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Screenshot of a breaking news alert e-mail from Q2 2017
The Securities and Exchange Commission (SEC) charged a pair of former head traders who ran the commercial mortgage-backed securities (CMBS) desk at Nomura Securities International Inc. (ADR) (NYSE:NMR) with deliberately lying to customers in order to inflate the profits of the CMBS desk and line their own pockets as a result.
Just last month SEC charged a vice president in the risk management department of the Nomura Securities investment banking division of Nomura Holdings Inc. with insider trading on confidential information he learned in advance of a private equity firm’s acquisition of a publicly-traded technology company.
The SEC alleges that James Im and Kee Chan each misrepresented price information while acting as intermediaries on trades with Nomura’s customers who sought to buy and sell CMBS on the secondary market.
In certain instances, Im and Chan allegedly pretended they were still negotiating bond purchases with a third-party seller at higher prices when Nomura had already acquired the bonds at a lower price.
The SEC alleges that in one instance, Im bragged about his purposeful deception of a customer, and Chan once altered an email to a customer to prop up his lie about the bid price for a bond. According to the SEC’s complaints, Chan and Im fraudulently generated more than $750,000 in extra trading profits for the CMBS desk, and they received substantial bonuses based largely on the desk’s performance.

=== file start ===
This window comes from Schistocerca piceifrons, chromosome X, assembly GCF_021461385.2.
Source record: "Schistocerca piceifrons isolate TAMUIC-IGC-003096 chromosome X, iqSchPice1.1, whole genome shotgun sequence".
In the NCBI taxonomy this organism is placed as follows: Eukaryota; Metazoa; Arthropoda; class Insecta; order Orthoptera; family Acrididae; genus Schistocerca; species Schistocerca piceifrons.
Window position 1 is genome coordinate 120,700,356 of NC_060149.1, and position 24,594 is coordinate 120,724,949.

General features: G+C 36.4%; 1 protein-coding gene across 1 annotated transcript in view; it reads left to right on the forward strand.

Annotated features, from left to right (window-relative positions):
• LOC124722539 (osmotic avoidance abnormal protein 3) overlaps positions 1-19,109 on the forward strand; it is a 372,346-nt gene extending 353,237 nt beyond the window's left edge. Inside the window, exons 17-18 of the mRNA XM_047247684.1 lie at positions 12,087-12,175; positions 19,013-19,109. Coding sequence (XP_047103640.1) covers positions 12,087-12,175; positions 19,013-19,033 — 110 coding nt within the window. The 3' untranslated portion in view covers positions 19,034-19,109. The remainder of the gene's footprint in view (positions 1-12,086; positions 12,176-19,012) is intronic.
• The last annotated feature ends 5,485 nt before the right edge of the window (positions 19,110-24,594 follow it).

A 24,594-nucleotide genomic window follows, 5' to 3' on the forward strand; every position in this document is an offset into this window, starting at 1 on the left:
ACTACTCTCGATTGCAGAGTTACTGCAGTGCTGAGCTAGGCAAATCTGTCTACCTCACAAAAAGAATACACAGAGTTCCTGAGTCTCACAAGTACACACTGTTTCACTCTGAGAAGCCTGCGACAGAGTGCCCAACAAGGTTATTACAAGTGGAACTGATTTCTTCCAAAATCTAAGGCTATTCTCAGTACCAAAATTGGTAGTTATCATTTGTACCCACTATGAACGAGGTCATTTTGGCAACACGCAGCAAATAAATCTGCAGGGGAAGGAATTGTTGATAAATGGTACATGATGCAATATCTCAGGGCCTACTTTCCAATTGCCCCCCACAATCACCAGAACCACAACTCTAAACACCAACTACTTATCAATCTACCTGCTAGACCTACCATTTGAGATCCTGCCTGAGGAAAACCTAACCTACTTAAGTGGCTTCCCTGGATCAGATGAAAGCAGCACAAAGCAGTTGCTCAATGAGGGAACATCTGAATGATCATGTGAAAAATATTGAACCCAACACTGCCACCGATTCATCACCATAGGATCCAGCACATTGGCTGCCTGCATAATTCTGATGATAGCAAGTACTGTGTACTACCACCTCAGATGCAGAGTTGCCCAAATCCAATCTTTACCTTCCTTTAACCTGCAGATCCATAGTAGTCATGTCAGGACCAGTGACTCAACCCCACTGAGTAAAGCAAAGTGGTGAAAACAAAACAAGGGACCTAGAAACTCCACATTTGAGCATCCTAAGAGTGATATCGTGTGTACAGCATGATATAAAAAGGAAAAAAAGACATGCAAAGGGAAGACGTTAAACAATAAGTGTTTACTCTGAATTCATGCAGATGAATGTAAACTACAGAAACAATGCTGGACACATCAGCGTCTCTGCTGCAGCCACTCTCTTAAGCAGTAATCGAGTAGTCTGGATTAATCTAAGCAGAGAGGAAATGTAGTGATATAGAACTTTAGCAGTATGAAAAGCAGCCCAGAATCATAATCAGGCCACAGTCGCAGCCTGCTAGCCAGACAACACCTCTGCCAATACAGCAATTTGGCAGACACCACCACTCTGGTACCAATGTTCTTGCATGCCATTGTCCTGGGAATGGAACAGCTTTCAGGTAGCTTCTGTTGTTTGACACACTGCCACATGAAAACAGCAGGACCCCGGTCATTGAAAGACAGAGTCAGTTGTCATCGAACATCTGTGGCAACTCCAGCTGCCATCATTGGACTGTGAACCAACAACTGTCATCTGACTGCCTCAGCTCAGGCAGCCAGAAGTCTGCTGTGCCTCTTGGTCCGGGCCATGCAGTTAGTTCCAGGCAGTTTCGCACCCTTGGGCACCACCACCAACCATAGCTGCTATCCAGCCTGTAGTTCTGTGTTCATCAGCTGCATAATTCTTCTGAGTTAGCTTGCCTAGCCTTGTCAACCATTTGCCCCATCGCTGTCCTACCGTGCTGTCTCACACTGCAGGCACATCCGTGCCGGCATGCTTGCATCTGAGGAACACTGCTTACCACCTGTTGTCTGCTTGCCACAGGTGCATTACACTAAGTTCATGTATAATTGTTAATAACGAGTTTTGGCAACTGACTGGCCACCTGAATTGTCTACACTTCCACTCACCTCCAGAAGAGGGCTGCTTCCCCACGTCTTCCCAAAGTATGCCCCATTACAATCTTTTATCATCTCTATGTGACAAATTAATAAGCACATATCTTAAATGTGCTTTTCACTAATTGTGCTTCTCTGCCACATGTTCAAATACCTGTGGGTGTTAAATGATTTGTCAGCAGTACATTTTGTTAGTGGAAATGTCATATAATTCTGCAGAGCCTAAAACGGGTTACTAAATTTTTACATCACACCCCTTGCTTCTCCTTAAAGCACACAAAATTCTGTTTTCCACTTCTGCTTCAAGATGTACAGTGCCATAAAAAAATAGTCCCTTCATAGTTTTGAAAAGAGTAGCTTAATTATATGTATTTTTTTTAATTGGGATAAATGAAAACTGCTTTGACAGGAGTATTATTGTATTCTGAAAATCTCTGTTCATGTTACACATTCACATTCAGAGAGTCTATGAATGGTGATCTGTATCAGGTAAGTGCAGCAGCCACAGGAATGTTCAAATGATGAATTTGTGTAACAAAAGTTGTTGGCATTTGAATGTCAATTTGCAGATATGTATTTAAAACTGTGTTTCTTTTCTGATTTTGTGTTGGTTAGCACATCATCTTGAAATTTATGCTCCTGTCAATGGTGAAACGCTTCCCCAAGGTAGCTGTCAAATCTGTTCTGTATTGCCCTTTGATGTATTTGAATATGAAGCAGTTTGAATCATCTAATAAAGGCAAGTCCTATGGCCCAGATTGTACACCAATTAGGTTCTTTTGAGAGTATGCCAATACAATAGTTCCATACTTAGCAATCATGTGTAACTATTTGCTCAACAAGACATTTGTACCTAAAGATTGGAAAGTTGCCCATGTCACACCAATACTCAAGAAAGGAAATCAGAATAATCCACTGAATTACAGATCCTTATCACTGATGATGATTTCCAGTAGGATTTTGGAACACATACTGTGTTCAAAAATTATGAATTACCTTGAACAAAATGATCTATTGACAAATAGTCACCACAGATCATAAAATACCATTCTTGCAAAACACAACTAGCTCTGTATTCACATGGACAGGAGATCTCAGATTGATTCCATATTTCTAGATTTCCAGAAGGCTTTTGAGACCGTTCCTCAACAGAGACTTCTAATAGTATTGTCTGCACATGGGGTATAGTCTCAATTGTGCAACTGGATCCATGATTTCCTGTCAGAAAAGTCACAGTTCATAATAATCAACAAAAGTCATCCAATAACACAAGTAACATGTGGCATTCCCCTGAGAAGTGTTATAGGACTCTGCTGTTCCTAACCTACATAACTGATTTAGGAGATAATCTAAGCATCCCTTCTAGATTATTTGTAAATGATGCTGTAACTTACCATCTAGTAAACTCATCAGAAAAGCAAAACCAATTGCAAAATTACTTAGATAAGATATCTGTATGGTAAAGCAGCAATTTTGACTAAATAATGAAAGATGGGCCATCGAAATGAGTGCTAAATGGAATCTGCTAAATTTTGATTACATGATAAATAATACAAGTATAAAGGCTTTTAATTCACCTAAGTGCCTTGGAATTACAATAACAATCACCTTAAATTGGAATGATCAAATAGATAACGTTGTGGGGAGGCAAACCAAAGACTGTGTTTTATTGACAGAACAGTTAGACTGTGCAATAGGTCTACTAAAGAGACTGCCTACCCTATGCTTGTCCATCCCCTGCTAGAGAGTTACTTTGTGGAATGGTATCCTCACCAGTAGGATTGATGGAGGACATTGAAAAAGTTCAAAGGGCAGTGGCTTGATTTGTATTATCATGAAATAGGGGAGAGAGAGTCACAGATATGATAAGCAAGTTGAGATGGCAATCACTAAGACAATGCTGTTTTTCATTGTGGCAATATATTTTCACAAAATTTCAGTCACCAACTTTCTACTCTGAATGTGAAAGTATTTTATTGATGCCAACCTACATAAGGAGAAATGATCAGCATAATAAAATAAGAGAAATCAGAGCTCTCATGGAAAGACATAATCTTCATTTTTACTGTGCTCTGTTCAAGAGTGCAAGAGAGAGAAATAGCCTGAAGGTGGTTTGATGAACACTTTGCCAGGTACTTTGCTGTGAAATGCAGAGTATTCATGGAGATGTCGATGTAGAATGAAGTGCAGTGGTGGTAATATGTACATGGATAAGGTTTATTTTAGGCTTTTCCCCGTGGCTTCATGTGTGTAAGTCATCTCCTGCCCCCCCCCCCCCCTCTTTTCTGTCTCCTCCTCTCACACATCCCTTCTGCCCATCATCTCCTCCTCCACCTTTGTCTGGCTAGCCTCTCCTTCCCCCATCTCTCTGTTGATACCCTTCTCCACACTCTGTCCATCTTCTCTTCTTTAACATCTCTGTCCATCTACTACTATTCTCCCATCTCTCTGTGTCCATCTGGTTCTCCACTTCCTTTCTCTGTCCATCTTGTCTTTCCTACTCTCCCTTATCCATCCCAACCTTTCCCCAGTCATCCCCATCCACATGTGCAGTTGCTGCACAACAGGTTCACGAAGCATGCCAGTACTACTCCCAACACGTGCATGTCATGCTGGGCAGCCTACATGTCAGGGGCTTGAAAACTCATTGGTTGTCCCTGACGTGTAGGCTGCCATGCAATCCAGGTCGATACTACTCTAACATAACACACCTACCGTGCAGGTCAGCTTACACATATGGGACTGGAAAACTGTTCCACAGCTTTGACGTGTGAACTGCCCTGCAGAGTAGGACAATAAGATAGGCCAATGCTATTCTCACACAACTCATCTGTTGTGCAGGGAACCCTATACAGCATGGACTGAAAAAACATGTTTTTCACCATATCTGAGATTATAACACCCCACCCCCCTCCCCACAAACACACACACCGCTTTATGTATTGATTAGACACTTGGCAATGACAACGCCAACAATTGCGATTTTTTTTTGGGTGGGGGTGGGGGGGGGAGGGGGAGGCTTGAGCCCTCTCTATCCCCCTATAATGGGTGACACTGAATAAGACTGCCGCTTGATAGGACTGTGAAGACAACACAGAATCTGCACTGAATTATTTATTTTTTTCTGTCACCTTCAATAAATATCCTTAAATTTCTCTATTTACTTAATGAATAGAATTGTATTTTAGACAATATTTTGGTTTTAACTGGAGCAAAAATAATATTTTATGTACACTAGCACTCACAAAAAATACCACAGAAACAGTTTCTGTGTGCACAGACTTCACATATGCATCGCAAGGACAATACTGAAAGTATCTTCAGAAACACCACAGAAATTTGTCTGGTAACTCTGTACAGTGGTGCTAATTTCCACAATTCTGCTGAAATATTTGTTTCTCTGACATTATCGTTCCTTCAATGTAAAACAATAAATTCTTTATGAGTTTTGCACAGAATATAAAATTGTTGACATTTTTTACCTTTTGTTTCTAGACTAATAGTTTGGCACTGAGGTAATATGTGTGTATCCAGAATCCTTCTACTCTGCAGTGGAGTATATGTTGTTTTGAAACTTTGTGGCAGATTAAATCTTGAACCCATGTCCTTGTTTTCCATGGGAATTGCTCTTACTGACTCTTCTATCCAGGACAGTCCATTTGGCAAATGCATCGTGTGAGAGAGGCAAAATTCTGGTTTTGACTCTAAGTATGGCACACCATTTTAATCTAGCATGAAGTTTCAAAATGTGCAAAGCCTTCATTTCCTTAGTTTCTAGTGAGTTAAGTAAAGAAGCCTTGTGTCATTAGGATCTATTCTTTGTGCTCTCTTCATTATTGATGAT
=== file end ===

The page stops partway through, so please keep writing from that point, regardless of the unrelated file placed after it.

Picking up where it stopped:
Chan agreed to settle the charges by paying $51,965 in disgorgement plus $11,758 in interest and a $150,000 penalty. Without admitting or denying the allegations, Chan also agreed to be barred from the securities industry with the right to reapply after three years. The settlement is subject to court approval. The case continues against Im.
As alleged in our complaints, Im and Chan operated under cover of an opaque CMBS secondary market to gain illegal trading profits and potentially larger bonuses by lying to firms on the other side of their trades about the prices at which they were buying and selling securities,” said Andrew M. Calamari, Director of the SEC’s New York Regional Office.
The SEC’s complaints, filed in federal court in Manhattan, charge Chan and Im with violating Section 17(a) of the Securities Act of 1933, Section 10(b) of the Securities and Exchange Act of 1934, and Rule 10b-5.